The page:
Arnold Tsang

Arnold is a concept artist for Blizzard. Recently I’ve seen gameplays of a new Blizzard game called Overwatch and the art style is fantastic, it reminds me a lot of team fortress 2 and borderlands and I’m going to start trying to mimic this style. Here’s some of his work from Overwatch.

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12 Principles of Animation – Appeal

Appeal deals with the, well, appealing look of your character. The character you design and plan on animating should be pleasing to look at, the character should have some charismatic aspect to like about them.

This applies to all characters, whether it’s the hero, villain or any other character. Appeal doesn’t just mean good looking, it also means interesting. So when it say your character should be likable it doesn’t mean that their personality should be likable it means that they are interesting to look at.

However this is hard to do since everyone has a different standard for what is appealing, for example some people would find classic Disney characters appealing whereas others would find manga or anime style art more appealing.

However, even though you cannot please everyone, giving your character a dynamic style can greatly boost its appeal.

There are 3 clear cut ways you can do this.

  1. Use a variety of shapes
  2. Proportions
  3. Keep it Simple

Use a variety of shapes; try out different shapes because you can go as crazy and wild as you want with the characters designs. Every good character design starts with a clear shape.  This also links to our second point

Play with proportions; one style that commonly messes with proportions is cartoon. Cartoonists often magnify the things we find interesting and shrink the things we find ugly or boring. Finding the aspect of a character that defines his or her personality and blowing it up, can often create a more appealing design. This again relates to our next point.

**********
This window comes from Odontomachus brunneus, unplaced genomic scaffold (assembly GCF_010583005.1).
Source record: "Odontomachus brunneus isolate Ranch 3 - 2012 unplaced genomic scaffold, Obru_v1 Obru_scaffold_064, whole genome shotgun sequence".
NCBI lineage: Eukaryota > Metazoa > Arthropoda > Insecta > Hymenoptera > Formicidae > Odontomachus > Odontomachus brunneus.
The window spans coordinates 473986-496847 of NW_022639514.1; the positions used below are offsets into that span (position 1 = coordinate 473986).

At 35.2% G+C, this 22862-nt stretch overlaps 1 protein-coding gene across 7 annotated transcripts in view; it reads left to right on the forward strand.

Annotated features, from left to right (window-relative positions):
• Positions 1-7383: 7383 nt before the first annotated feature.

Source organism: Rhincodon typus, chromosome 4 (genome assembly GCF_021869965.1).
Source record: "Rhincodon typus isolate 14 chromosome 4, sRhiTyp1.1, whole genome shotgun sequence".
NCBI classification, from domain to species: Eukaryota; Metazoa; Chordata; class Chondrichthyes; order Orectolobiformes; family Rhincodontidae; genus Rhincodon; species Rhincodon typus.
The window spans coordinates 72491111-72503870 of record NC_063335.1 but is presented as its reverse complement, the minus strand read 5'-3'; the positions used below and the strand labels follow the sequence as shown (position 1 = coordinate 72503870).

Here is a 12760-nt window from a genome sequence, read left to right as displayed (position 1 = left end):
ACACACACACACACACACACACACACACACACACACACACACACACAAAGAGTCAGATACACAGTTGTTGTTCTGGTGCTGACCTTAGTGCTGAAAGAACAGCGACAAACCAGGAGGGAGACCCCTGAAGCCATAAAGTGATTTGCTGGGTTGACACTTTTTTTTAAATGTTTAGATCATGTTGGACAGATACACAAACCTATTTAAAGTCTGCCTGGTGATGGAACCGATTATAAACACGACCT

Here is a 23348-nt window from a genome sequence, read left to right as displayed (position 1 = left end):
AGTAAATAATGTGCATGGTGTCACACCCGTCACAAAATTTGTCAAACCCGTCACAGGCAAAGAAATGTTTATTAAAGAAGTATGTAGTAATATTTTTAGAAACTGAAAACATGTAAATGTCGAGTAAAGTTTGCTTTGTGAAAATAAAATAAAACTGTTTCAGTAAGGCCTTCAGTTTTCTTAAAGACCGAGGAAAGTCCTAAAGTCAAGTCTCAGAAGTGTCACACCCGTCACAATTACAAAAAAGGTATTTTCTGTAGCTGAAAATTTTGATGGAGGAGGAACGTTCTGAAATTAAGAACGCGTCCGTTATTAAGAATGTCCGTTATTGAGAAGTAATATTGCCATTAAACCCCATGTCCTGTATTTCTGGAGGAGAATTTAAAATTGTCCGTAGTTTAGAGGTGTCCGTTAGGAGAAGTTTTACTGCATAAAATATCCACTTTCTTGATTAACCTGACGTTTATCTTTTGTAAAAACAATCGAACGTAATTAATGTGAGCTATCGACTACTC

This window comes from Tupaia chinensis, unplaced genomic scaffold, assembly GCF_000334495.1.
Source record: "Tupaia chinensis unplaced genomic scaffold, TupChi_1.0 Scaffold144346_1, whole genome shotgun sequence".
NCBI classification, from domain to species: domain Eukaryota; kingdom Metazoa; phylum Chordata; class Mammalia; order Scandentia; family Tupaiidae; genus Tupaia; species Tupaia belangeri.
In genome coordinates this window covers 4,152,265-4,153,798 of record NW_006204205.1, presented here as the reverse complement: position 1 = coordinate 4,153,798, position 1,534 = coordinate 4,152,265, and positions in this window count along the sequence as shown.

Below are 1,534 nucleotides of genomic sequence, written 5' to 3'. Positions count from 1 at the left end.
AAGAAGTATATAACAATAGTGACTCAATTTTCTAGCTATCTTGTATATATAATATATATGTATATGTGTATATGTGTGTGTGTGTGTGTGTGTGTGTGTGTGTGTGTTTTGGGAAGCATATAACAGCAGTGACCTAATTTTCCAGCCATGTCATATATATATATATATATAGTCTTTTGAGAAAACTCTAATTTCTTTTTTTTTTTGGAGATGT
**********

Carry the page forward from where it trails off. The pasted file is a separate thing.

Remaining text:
Keep it simple; too much clutter on a character can overcomplicate the character and can restrict animation of the character. This is the difference between drawing for illustration and drawing for animation. Pick only the necessary details when animating a character as you will be drawing them hundreds of times.

A good example of appeal is the Powerpuff Girls, created by Craig McCraken. They have been simplified so that the designs are simple and easy to animate, they have clear basic shapes used for the head, body, arms, legs and details and their proportions have been changed to give them more of a cute design and to clearly show that they are young girls with the big eyes, larger head and small body. Other examples of his work are, Dexter’s Laboratory, Foster’s Home for Imaginary Friends and Wander Over Yonder. Below are some Designs for the characters in these shows showing the use of the 3 rules above.

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Links:

http://www.eejits-online.co.uk/character-sheets-wander-yonder/

https://en.wikipedia.org/wiki/Craig_McCracken#Filmography

http://www.animationinsider.com/2014/02/model-sheet-monday-powerpuff-girlsdexters-lab/

http://www.traditionalanimation.com/dexters-laboratory-model-sheets/

http://fosterstv.blogspot.com.au/

http://benbalistreri.blogspot.co.uk/2009/08/fosters-designs.html

12 Principles of Animation – Solid Drawing

This principle is about making sure that forms feel like they’re in three- dimensional space, with volume, weight and balance.

One thing that makes animating a lot easier is being able to draw the figure from all angles. This requires knowledge of three dimensional drawing.  For example when drawing a line on a sphere it must follow the contour of the sphere’s surface. A straight line instantly makes the circle look flat.

When drawing cubes avoid using parallel lines as it can make it look like a flat symbol or logo. Instead lines should be bent towards the vanishing point.

When doing a rough pass of a character use basic solid shapes like spheres, cubes and cylinders to construct the character instead of circles squares and rectangles. This helps you keep in mind the space that they’re in, you can also draw perspective lines on the ground to keep track of their distant from the camera.